Donald B. Lindsley, one of the original founders of the UCLA Brain Research Institute (BRI) and past Chair of the department of psychology, died Thursday, June 19, 2003. He was 95.Lindsley was a brilliant scientist, a pioneer in the development and use of electrophysiological and behavioral methods in the study of arousal, attention and information processing, and his work was internationally known. He was first recruited to UCLA by Horace Magoun in 1951. With fellow professor Charles Sawyer, Lindsley and Magoun initially worked in makeshift labs at the Long Beach VA campus until the Westwood medical and health sciences research center was built. In 1959, they joined with John Douglas French and Theodore Bullock to found the BRI.
Born in Brownhelm, Ohio, Lindsley attended Wittenberg College. He earned his PhD from the University of Iowa. He later had appointments at Western Reserve Medical School, Brown University and Northwestern University, before coming to UCLA.He was a Professor of psychology, physiology and psychiatry here at UCLA, a member of the National Academy of Sciences and a charter member of the International Brain Research Organization (IBRO), the Society for Neuroscience and the American Electroencephalographic Society.
He used an interdisciplinary approach in brain-behavior research to provide seminal contributions to understanding normal and abnormal functioning of the brain during sleep-wakefulness, perception, emotion, learning and development. He was one of the first to use electroencephalography to record electrical brain activity, and carried out the initial investigations of changes in the EEG in the developing brain.“Don Lindsley's role at UCLA and in international neuroscience in some ways resembled that of the brainstem activating systems, whose understanding he did so much to promote” wrote Allen Tobin, director of BRI. “Don was one of those rare people who continually activated the people around him - students, postdocs, and colleagues - focusing attention on what was important, exciting, and relevant to the future.”During the course of Lindsley’s career, his lab hosted 84 postdoctoral fellows and visiting scientists from more than 25 countries. He also served as mentor to 48 PhD students who completed their doctorates under his guidance. He was known for his deep commitment to students and younger colleagues, and his impact, both personal and professional, will continue to be felt by ongoing generations.In addition to his EEG research, Lindsley was active in developing measures of human sensory processing that used computer-averaged evoked potentials to assess the influence of attentional processes on rapid electrical changes in the brain produced by significant visual effects.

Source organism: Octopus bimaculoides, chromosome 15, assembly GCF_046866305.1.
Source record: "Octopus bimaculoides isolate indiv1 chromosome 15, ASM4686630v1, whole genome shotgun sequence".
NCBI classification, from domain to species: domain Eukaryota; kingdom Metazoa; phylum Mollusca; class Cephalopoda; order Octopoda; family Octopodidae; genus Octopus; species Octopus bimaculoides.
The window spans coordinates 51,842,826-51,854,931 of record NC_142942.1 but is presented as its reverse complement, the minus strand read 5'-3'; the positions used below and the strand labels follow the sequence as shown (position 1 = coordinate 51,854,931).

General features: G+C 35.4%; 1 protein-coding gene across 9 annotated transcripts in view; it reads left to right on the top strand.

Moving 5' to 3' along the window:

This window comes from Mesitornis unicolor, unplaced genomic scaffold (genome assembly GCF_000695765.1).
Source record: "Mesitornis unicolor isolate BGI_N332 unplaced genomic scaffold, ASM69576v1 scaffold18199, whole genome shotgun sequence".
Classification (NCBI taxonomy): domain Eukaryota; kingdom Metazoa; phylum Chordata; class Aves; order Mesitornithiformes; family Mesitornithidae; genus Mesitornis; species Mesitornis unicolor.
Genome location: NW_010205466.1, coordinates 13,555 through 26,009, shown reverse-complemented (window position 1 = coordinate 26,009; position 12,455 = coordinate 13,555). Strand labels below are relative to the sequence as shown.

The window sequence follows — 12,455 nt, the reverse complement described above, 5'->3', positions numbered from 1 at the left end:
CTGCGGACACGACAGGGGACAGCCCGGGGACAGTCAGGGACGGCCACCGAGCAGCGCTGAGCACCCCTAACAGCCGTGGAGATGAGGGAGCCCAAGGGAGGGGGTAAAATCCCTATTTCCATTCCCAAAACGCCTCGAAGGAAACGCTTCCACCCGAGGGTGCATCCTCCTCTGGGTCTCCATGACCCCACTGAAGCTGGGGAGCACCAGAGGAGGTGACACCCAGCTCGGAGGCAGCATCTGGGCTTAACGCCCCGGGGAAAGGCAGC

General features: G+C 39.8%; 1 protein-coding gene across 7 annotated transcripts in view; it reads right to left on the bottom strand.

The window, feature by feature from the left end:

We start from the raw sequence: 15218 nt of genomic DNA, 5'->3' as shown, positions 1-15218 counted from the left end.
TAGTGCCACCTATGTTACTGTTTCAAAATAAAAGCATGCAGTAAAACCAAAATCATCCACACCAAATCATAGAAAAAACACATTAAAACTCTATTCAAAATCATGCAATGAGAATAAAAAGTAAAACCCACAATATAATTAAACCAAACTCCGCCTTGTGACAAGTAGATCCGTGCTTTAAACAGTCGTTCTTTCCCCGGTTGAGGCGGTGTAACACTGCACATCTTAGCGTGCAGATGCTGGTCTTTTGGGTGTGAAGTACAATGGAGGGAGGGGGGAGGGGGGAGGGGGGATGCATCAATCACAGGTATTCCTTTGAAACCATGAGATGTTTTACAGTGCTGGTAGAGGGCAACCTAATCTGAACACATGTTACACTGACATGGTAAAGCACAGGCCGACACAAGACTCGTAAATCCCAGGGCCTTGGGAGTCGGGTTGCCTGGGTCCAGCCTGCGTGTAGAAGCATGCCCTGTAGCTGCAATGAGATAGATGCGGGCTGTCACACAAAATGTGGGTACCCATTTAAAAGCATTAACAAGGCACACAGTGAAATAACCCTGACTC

In landmark papers published in 1949 and 1950 with Horace Magoun at Northwestern University, Lindsley helped define brainstem-activating systems that support wakefulness and arousal. He followed this research with significant contributions to knowledge about brain mechanisms underlying emotion and attention.Among his many awards and honors were the American Psychological Association’s Distinguished Scientific Award and the Society for Neuroscience Ralph Gerard Prize for Distinguished Contributions to Neuroscience. As an ongoing tribute to his work, the Society for Neuroscience, through the support of the Grass Foundation, awards the annual Donald B. Lindsley Prize to recognize scientific talent among young investigators. Upon Lindsley’s retirement in 1977, his work was celebrated by a major conference on “Neurophysiology and Psychology: Basic Mechanisms and Clinical Applications.”
Lindsley recently donated his lifelong collection of papers, letters and meticulously-identified photographs to the UCLA Neuroscience History Archives.For those wishing to make donations in his memory, the Lindsley family requests donations be made to the Lindsley Memorial Fund. Checks may be made to the UCLA Foundation, with the notation “Lindsley Memorial Fund,” and sent to Kenneth Hurd, Director of Neuroscience Development, UCLA Medical Science Development, 10945 Le Conte Ave, PVUB, Suite 3132, Los Angeles, CA 90095-1784 (UCLA mail code 178407).Source: Society for Neuroscience)